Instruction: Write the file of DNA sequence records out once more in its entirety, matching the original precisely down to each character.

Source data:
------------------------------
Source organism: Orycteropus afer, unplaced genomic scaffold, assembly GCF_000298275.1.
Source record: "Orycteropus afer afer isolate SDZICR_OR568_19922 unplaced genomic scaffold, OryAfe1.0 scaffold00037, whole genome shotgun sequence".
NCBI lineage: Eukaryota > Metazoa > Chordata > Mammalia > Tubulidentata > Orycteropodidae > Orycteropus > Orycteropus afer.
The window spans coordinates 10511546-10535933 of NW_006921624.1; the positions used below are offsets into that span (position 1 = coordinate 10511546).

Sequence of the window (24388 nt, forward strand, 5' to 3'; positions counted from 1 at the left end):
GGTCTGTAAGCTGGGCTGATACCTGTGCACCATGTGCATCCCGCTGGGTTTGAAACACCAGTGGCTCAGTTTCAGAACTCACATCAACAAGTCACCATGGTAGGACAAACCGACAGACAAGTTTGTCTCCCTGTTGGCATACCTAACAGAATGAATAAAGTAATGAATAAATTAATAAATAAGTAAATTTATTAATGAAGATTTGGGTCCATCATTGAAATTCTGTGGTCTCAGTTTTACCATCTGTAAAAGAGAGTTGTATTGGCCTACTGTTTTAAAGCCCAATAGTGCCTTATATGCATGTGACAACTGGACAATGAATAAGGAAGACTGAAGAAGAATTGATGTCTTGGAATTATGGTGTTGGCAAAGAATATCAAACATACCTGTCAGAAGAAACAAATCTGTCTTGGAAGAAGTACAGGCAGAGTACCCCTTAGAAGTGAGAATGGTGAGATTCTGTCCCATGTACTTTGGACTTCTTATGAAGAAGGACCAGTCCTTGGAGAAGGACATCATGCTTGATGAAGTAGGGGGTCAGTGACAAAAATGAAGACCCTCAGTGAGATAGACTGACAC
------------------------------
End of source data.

Source organism: Orycteropus afer, unplaced genomic scaffold, assembly GCF_000298275.1.
Source record: "Orycteropus afer afer isolate SDZICR_OR568_19922 unplaced genomic scaffold, OryAfe1.0 scaffold00037, whole genome shotgun sequence".
NCBI lineage: Eukaryota > Metazoa > Chordata > Mammalia > Tubulidentata > Orycteropodidae > Orycteropus > Orycteropus afer.
The window spans coordinates 10511546-10535933 of NW_006921624.1; the positions used below are offsets into that span (position 1 = coordinate 10511546).

Sequence of the window (24388 nt, forward strand, 5' to 3'; positions counted from 1 at the left end):
GGTCTGTAAGCTGGGCTGATACCTGTGCACCATGTGCATCCCGCTGGGTTTGAAACACCAGTGGCTCAGTTTCAGAACTCACATCAACAAGTCACCATGGTAGGACAAACCGACAGACAAGTTTGTCTCCCTGTTGGCATACCTAACAGAATGAATAAAGTAATGAATAAATTAATAAATAAGTAAATTTATTAATGAAGATTTGGGTCCATCATTGAAATTCTGTGGTCTCAGTTTTACCATCTGTAAAAGAGAGTTGTATTGGCCTACTGTTTTAAAGCCCAATAGTGCCTTATATGCATGTGACAACTGGACAATGAATAAGGAAGACTGAAGAAGAATTGATGTCTTGGAATTATGGTGTTGGCAAAGAATATCAAACATACCTGTCAGAAGAAACAAATCTGTCTTGGAAGAAGTACAGGCAGAGTACCCCTTAGAAGTGAGAATGGTGAGATTCTGTCCCATGTACTTTGGACTTCTTATGAAGAAGGACCAGTCCTTGGAGAAGGACATCATGCTTGATGAAGTAGGGGGTCAGTGACAAAAATGAAGACCCTCAGTGAGATAGACTGACAC